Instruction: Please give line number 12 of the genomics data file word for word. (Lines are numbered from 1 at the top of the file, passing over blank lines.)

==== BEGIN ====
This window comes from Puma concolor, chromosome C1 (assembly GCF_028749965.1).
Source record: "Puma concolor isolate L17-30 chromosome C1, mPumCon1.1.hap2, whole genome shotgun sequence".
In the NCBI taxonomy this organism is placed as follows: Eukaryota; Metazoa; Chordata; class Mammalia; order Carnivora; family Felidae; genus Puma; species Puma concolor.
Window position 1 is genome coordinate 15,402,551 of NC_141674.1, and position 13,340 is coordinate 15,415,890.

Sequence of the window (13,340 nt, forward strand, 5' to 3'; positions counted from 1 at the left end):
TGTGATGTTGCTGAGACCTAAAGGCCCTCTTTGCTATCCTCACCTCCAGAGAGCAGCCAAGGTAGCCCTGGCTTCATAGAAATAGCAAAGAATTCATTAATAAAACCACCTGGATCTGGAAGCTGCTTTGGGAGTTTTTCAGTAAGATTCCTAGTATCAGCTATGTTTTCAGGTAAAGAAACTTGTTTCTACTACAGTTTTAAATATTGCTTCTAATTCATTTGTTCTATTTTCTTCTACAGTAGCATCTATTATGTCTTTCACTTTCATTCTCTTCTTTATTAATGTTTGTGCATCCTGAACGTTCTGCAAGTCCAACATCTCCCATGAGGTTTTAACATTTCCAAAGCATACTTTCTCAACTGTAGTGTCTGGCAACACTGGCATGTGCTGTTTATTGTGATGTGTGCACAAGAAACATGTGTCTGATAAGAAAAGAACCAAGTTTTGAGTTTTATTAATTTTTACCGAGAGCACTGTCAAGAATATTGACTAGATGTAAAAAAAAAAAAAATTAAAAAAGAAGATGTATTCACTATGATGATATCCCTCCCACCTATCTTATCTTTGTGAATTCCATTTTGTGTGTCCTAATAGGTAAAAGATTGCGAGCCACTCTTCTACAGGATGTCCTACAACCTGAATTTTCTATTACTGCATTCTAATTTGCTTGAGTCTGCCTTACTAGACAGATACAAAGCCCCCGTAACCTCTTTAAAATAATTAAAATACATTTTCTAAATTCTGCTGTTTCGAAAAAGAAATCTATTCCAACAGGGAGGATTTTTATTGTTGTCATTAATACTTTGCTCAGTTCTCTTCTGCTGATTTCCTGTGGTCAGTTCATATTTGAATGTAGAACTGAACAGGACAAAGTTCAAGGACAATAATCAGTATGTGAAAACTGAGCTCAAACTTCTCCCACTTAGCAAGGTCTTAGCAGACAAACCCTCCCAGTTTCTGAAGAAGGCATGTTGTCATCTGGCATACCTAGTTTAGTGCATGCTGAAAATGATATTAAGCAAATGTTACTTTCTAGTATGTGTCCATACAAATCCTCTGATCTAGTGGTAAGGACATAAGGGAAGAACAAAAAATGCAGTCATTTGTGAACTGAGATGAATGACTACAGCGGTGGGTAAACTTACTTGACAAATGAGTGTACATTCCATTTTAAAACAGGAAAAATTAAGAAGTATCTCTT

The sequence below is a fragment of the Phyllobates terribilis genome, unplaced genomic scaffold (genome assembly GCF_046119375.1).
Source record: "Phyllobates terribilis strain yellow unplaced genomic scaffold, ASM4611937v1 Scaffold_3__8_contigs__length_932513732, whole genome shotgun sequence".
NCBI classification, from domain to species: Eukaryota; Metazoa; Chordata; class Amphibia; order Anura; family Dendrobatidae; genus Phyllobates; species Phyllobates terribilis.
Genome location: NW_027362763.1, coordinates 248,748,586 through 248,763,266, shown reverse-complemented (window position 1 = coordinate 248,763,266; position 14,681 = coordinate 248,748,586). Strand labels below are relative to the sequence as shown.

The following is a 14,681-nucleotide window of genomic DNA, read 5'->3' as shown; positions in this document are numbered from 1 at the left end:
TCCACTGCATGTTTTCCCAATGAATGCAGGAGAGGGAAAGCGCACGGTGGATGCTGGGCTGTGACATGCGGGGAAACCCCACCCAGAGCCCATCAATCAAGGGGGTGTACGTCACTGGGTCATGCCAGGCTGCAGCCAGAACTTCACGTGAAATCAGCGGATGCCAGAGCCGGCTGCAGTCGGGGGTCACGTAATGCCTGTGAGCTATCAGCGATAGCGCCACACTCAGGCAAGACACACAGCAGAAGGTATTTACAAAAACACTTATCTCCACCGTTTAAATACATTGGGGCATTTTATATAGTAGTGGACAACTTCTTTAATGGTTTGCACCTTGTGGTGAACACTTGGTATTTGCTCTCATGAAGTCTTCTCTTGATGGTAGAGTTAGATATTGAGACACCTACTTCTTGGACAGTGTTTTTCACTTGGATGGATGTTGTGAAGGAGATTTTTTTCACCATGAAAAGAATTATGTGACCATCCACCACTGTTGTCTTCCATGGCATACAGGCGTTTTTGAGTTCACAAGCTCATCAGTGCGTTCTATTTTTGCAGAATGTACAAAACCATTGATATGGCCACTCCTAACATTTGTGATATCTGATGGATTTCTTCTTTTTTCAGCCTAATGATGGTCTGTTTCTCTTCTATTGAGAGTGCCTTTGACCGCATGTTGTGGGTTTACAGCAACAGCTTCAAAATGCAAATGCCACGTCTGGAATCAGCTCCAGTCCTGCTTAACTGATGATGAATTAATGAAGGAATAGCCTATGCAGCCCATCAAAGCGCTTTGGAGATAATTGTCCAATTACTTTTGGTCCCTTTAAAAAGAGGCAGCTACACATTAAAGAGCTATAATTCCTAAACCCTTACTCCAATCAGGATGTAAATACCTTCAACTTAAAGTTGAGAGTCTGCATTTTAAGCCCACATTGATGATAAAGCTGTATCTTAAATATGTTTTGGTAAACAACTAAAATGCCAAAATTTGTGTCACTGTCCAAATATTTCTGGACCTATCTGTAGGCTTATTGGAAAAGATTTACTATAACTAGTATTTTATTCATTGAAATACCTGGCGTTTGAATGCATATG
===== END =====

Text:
TCCACTGCATGTTTTCCCAATGAATGCAGGAGAGGGAAAGCGCACGGTGGATGCTGGGCTGTGACATGCGGGGAAACCCCACCCAGAGCCCATCAATCAAGGGGGTGTACGTCACTGGGTCATGCCAGGCTGCAGCCAGAACTTCACGTGAAATCAGCGGATGCCAGAGCCGGCTGCAGTCGGGGGTCACGTAATGCCTGTGAGCTATCAGCGATAGCGCCACACTCAGGCAAGACACACAGCAGAAGGTATTTACAAAAACACTTATCTCCACCGTTTAAATACATTGGGGCATTTTATATAGTAGTGGACAACTTCTTTAATGGTTTGCACCTTGTGGTGAACACTTGGTATTTGCTCTCATGAAGTCTTCTCTTGATGGTAGAGTTAGATATTGAGACACCTACTTCTTGGACAGTGTTTTTCACTTGGATGGATGTTGTGAAGGAGATTTTTTTCACCATGAAAAGAATTATGTGACCATCCACCACTGTTGTCTTCCATGGCATACAGGCGTTTTTGAGTTCACAAGCTCATCAGTGCGTTCTATTTTTGCAGAATGTACAAAACCATTGATATGGCCACTCCTAACATTTGTGATATCTGATGGATTTCTTCTTTTTTCAGCCTAATGATGGTCTGTTTCTCTTCTATTGAGAGTGCCTTTGACCGCATGTTGTGGGTTTACAGCAACAGCTTCAAAATGCAAATGCCACGTCTGGAATCAGCTCCAGTCCTGCTTAACTGATGATGAATTAATGAAGGAATAGCCTATGCAGCCCATCAAAGCGCTTTGGAGATAATTGTCCAATTACTTTTGGTCCCTTTAAAAAGAGGCAGCTACACATTAAAGAGCTATAATTCCTAAACCCTTACTCCAATCAGGATGTAAATACCTTCAACTTAAAGTTGAGAGTCTGCATTTTAAGCCCACATTGATGATAAAGCTGTATCTTAAATATGTTTTGGTAAACAACTAAAATGCCAAAATTTGTGTCACTGTCCAAATATTTCTGGACCTATCTGTAGGCTTATTGGAAAAGATTTACTATAACTAGTATTTTATTCATTGAAATACCTGGCGTTTGAATGCATATG